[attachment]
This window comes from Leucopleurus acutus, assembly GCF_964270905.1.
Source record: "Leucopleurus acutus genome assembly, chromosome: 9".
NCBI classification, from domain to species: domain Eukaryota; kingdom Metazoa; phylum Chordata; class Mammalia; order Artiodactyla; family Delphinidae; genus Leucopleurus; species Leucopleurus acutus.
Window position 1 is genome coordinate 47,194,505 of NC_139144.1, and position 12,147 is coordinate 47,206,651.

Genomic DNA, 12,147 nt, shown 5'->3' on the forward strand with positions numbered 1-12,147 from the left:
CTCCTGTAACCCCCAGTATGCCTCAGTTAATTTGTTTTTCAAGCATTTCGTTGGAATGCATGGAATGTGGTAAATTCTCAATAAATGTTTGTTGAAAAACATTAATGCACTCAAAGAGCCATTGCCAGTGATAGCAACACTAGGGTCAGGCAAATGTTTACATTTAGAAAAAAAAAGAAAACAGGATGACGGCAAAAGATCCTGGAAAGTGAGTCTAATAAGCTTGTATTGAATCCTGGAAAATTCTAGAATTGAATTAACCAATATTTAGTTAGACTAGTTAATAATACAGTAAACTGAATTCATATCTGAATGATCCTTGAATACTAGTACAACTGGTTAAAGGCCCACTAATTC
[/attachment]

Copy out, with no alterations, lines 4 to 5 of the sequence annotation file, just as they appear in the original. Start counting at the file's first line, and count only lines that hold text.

Window position 1 is genome coordinate 47,194,505 of NC_139144.1, and position 12,147 is coordinate 47,206,651.

Genomic DNA, 12,147 nt, shown 5'->3' on the forward strand with positions numbered 1-12,147 from the left: